Turning to yesterday’s COT report, I expected no significant positioning changes and that was the certainly the case in silver, although there was a bit of positioning change in gold. I shied away from actual contract predictions. Of course, the data in yesterday’s report may be already old news, in the sense I’d like to know what transpired on Thursday’s price pop in silver.

In COMEX gold futures, the commercials increased their total net short position by 8200 contracts to 198,200 contracts. By commercial categories, the 4 big commercial shorts added 2900 new shorts to a short position amounting to 176,702 contracts (17.7 million oz) as of Tuesday. The next 5 thru 8 largest shorts added 500 new shorts and the big 8 short position rose to 232,985 contracts (23.3 million oz). The gold raptors (the smaller commercials apart from the big 8) sold off 5400 longs, reducing their net long position to 34,800 contracts.

Thus, the pattern of rather aggressive new short selling by the 4 largest commercial shorts in gold continued, in stark contrast to what has developed in silver – where the biggest former commercial shorts are holding a stunningly low concentrated short position. Then again, the concentrated short position of the 4 largest traders has always been much more critical in silver than in gold – but it’s still a bit unnerving to see such a contrast.

On the buy side of gold, it was mostly a managed money affair, as these traders bought 6725 net contracts, consisting of the sale and liquidation 1919 long contracts and the buyback and covering of 8644 short contracts. Essentially, the managed money short covering was about equal to the total commercial selling.  The resultant managed money net long position of 93,401 contracts (120,985 longs versus 27,557 shorts) is “only” down around 20,000 contracts on the $100+ gold price selloff from May 9 and represents the single biggest potential reason for a gold price selloff (that, plus the large big 4 short position). But it is still unknown at this point whether we will see such a selloff.

In COMEX silver futures, the total commercial net short position was reduced by around 500 contracts to 34,100 contracts. The big 4 short position, on a straight calculation basis was reduced by 1200 contracts to 35,295 contracts (176 million oz), but I believe the reduction was due to short covering by the big managed money short of around 1000 or so contracts (to 8000 contracts) – meaning the commercial-only component of the big 4 short position remained around 27,000 to 27,500 contracts – still shockingly low and bullish.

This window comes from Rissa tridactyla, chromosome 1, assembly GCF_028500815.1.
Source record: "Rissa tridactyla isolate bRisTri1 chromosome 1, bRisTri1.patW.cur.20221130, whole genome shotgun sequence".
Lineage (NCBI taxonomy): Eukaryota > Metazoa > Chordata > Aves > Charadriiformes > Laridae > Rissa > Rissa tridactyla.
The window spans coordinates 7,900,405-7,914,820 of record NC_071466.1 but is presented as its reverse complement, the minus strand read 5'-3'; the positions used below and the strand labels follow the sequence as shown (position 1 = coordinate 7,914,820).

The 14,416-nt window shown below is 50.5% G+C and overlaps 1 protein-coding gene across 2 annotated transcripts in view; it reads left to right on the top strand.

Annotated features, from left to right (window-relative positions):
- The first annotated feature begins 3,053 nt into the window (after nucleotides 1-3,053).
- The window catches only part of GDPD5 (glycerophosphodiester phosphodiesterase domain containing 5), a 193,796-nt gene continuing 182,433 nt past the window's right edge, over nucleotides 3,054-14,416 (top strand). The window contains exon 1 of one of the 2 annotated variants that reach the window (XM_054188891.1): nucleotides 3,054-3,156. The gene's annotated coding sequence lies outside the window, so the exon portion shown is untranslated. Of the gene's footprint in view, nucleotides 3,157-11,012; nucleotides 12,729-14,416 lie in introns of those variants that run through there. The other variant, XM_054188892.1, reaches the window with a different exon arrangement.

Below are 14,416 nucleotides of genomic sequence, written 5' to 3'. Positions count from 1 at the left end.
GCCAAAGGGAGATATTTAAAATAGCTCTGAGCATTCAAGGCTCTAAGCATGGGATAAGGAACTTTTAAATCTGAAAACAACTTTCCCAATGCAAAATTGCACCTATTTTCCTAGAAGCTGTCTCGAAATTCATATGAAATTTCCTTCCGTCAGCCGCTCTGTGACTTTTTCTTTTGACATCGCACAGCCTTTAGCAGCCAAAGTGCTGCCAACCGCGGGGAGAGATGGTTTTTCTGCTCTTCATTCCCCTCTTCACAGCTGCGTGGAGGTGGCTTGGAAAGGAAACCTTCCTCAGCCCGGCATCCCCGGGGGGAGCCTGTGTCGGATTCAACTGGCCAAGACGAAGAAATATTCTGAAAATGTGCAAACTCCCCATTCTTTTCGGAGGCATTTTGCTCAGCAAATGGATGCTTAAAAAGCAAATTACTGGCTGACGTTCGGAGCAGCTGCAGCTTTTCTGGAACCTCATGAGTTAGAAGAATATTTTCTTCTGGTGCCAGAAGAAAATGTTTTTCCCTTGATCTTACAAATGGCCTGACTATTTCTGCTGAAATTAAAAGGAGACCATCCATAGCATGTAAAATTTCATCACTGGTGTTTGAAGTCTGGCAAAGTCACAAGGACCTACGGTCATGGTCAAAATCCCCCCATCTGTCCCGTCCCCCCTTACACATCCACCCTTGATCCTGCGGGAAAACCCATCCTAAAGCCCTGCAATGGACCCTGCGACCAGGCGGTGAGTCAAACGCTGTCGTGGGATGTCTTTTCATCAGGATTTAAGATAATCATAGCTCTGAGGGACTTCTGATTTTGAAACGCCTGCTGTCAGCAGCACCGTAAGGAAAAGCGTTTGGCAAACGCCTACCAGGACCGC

The 5 thru 8 biggest silver shorts added 400 new shorts and the big 8 short position on a straight calculation basis was reduced to 59,560 contracts, with the commercial-only component reduced to around 51,500 contracts (after deducting the 8000-contractmanaged money short position). The silver raptor net long position would appear to be around 17,500 contracts. Sorry if this is confusing, but this big managed money short does distort things, although I’m glad it exists. But just to put this into perspective, even without adjusting for the 8000-contract estimated managed money short position, the 35,295-contract straight calculation for the big 4 short position is among the lowest ever.

On the managed money side of silver, these traders bought 721 net contracts, but did so in a somewhat unusual manner, namely, with the sale and liquidation of 1677 longs and the buyback of 2398 short contracts. You don’t usually see this particular combination, with the managed money traders both selling longs and buying back shorts. The resultant managed money net long position of 9995 contracts (37,526 longs versus 27,531 shorts) leaves somewhat limited additional long liquidation ahead and much more potential new short selling, should the commercials be able to rig prices sharply lower – which remains to be seen.

I’m happy about the long liquidation by the technical longs, as it brings the total gross long liquidation of the managed money traders close to 19,000 contracts since May 9, leaving only around 7000 or so contracts to go for a complete flush out of the longs. As I just indicated , it is potential new managed money technical fund short selling that provides the biggest potential for significant net managed money selling, although that potential selling is far from certain.

As expected in Wednesday’s article, the increase by 4200 contracts in total open silver interest can be traced to the onset of the prime period for phony spread creation, as almost all the increase in total open interest was due to phony spread creation. The phony spread creation in silver should last until shortly after the 15th of the month and decline into first delivery day for the July silver contract.